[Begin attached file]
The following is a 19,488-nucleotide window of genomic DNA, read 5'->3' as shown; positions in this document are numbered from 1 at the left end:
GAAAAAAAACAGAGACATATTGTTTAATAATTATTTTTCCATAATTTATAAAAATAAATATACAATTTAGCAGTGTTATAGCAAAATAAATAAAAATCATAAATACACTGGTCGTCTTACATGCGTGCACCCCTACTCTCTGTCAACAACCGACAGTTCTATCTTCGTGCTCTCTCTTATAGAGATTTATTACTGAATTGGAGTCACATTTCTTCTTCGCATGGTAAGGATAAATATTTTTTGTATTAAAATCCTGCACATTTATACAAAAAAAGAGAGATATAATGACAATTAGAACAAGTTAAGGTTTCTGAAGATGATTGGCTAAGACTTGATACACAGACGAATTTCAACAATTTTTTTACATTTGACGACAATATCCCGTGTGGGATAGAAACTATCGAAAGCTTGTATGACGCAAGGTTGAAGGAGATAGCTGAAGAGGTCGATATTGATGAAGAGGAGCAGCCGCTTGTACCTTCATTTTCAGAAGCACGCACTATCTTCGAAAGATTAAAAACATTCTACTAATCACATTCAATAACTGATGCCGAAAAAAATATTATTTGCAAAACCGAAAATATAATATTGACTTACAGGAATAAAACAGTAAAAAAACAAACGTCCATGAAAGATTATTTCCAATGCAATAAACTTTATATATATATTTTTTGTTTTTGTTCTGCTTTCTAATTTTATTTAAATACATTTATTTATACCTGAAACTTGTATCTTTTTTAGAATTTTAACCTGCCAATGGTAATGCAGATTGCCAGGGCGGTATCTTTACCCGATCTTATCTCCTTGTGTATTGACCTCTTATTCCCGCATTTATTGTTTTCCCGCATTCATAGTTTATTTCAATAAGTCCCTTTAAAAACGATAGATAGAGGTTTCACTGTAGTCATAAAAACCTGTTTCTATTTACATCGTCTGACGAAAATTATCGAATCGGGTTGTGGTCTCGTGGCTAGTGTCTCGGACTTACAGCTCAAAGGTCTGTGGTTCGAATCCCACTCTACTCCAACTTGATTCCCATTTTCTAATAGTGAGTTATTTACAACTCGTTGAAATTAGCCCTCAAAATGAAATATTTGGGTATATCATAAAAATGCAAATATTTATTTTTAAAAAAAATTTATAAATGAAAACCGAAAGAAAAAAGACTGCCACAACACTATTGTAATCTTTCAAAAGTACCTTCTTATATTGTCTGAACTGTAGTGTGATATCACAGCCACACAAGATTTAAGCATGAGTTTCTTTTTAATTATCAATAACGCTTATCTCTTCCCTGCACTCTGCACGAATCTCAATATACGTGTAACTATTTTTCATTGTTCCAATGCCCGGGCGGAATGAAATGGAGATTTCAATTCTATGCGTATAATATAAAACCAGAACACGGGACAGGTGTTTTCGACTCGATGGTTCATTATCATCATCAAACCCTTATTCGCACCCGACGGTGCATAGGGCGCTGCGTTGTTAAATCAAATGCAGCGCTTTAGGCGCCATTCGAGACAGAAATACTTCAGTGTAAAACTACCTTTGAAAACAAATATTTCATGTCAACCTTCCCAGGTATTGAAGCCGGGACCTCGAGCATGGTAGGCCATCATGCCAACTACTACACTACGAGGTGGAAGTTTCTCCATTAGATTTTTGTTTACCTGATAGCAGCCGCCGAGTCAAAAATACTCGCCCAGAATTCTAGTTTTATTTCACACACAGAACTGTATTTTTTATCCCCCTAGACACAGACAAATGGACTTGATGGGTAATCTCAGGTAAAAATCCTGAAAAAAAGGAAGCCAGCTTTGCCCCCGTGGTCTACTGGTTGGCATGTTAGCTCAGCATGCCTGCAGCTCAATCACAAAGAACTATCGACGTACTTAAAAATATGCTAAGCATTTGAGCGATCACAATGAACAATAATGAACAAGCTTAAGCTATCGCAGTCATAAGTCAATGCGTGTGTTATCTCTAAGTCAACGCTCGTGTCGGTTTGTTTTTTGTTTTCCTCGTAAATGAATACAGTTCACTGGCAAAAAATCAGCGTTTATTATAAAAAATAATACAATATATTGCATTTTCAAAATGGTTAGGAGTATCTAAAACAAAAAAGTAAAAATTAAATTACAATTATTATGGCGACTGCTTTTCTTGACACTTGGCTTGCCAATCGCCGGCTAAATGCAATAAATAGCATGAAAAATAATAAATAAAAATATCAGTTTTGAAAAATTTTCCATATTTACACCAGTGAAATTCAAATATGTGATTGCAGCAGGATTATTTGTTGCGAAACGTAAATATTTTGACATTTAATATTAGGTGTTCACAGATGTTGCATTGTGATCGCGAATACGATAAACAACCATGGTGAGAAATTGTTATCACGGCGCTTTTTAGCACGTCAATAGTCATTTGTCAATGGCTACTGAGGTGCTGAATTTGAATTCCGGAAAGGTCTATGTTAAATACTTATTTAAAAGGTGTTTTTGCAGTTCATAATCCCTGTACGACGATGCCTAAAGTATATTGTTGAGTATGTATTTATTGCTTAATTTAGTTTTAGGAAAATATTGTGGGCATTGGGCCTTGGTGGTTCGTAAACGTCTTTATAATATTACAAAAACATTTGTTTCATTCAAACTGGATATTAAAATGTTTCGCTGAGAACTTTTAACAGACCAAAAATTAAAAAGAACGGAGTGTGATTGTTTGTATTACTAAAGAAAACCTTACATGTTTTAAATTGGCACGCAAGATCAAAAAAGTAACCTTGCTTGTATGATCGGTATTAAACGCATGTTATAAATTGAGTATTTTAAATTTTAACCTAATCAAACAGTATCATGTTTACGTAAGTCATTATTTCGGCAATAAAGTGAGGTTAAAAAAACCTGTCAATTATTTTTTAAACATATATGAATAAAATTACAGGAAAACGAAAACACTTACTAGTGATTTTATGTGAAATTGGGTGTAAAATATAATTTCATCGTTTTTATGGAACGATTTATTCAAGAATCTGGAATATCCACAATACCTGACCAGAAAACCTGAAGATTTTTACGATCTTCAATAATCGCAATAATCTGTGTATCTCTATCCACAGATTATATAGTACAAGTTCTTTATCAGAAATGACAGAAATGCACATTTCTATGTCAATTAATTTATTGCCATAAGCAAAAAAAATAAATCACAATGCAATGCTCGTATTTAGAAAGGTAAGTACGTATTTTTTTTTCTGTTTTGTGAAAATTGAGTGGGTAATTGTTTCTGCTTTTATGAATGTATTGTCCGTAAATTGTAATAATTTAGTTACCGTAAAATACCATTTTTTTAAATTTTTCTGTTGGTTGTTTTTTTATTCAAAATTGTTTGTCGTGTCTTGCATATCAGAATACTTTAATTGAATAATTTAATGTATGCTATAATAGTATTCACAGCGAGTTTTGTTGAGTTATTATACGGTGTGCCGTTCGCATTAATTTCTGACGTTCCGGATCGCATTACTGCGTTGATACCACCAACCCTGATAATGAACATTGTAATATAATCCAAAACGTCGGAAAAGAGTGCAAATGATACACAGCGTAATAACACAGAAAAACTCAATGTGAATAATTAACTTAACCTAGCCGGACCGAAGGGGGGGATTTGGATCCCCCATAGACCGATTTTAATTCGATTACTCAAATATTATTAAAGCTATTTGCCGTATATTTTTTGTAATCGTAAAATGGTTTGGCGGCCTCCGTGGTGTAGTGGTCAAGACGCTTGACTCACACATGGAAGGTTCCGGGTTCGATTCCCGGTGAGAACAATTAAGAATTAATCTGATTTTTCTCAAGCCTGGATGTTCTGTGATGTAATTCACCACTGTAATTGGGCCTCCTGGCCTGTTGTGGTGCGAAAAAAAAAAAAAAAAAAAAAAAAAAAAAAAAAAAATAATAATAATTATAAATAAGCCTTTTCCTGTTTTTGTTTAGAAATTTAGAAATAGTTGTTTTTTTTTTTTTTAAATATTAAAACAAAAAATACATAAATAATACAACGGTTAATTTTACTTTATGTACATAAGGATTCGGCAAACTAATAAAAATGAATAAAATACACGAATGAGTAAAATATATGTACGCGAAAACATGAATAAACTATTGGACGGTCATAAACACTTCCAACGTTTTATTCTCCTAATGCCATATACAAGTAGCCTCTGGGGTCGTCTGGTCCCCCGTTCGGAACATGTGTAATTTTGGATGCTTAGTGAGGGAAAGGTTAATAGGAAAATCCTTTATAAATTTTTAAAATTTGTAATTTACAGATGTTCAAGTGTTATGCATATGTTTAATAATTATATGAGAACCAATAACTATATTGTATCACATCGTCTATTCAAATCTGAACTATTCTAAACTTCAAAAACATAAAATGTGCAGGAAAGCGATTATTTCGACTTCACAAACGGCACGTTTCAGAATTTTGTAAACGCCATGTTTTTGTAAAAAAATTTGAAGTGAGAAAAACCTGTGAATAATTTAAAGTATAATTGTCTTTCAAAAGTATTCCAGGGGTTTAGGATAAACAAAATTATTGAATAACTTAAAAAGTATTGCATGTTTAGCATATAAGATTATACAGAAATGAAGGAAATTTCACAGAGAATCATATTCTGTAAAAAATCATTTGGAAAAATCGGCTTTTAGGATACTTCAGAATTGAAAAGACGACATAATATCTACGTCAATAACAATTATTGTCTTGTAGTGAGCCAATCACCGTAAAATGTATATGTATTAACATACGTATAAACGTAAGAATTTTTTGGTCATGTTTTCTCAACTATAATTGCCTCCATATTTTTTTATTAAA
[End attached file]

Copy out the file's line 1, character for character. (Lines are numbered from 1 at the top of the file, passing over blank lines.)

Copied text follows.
The following is a 19,488-nucleotide window of genomic DNA, read 5'->3' as shown; positions in this document are numbered from 1 at the left end: